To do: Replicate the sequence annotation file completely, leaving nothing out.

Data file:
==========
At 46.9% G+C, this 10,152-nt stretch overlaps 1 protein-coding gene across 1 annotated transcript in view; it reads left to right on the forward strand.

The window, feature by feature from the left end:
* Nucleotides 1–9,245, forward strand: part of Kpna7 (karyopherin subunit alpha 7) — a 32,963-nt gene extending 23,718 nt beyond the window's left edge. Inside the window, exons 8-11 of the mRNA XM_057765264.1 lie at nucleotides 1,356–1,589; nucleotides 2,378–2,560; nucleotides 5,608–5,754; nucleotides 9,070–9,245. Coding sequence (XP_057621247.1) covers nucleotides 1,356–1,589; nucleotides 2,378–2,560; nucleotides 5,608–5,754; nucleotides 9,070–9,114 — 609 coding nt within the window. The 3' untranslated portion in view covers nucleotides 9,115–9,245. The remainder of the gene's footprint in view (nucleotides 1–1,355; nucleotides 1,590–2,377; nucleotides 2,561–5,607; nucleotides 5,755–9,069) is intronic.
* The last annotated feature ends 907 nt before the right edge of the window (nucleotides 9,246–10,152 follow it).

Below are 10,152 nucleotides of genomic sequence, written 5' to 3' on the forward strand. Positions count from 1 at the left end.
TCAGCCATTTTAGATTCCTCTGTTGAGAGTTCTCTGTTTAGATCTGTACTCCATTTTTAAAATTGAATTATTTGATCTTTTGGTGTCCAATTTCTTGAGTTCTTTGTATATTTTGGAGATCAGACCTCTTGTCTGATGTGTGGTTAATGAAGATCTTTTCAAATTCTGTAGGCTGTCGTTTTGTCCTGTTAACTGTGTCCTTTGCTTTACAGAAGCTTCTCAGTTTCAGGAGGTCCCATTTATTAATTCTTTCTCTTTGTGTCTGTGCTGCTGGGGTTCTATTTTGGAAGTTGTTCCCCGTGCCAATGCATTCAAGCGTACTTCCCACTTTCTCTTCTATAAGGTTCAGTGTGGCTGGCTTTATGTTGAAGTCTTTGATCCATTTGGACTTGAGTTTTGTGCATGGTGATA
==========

At 46.9% G+C, this 10,152-nt stretch overlaps 1 protein-coding gene across 1 annotated transcript in view; it reads left to right on the forward strand.

The window, feature by feature from the left end:
* Nucleotides 1–9,245, forward strand: part of Kpna7 (karyopherin subunit alpha 7) — a 32,963-nt gene extending 23,718 nt beyond the window's left edge. Inside the window, exons 8-11 of the mRNA XM_057765264.1 lie at nucleotides 1,356–1,589; nucleotides 2,378–2,560; nucleotides 5,608–5,754; nucleotides 9,070–9,245. Coding sequence (XP_057621247.1) covers nucleotides 1,356–1,589; nucleotides 2,378–2,560; nucleotides 5,608–5,754; nucleotides 9,070–9,114 — 609 coding nt within the window. The 3' untranslated portion in view covers nucleotides 9,115–9,245. The remainder of the gene's footprint in view (nucleotides 1–1,355; nucleotides 1,590–2,377; nucleotides 2,561–5,607; nucleotides 5,755–9,069) is intronic.
* The last annotated feature ends 907 nt before the right edge of the window (nucleotides 9,246–10,152 follow it).

Below are 10,152 nucleotides of genomic sequence, written 5' to 3' on the forward strand. Positions count from 1 at the left end.
TCAGCCATTTTAGATTCCTCTGTTGAGAGTTCTCTGTTTAGATCTGTACTCCATTTTTAAAATTGAATTATTTGATCTTTTGGTGTCCAATTTCTTGAGTTCTTTGTATATTTTGGAGATCAGACCTCTTGTCTGATGTGTGGTTAATGAAGATCTTTTCAAATTCTGTAGGCTGTCGTTTTGTCCTGTTAACTGTGTCCTTTGCTTTACAGAAGCTTCTCAGTTTCAGGAGGTCCCATTTATTAATTCTTTCTCTTTGTGTCTGTGCTGCTGGGGTTCTATTTTGGAAGTTGTTCCCCGTGCCAATGCATTCAAGCGTACTTCCCACTTTCTCTTCTATAAGGTTCAGTGTGGCTGGCTTTATGTTGAAGTCTTTGATCCATTTGGACTTGAGTTTTGTGCATGGTGATA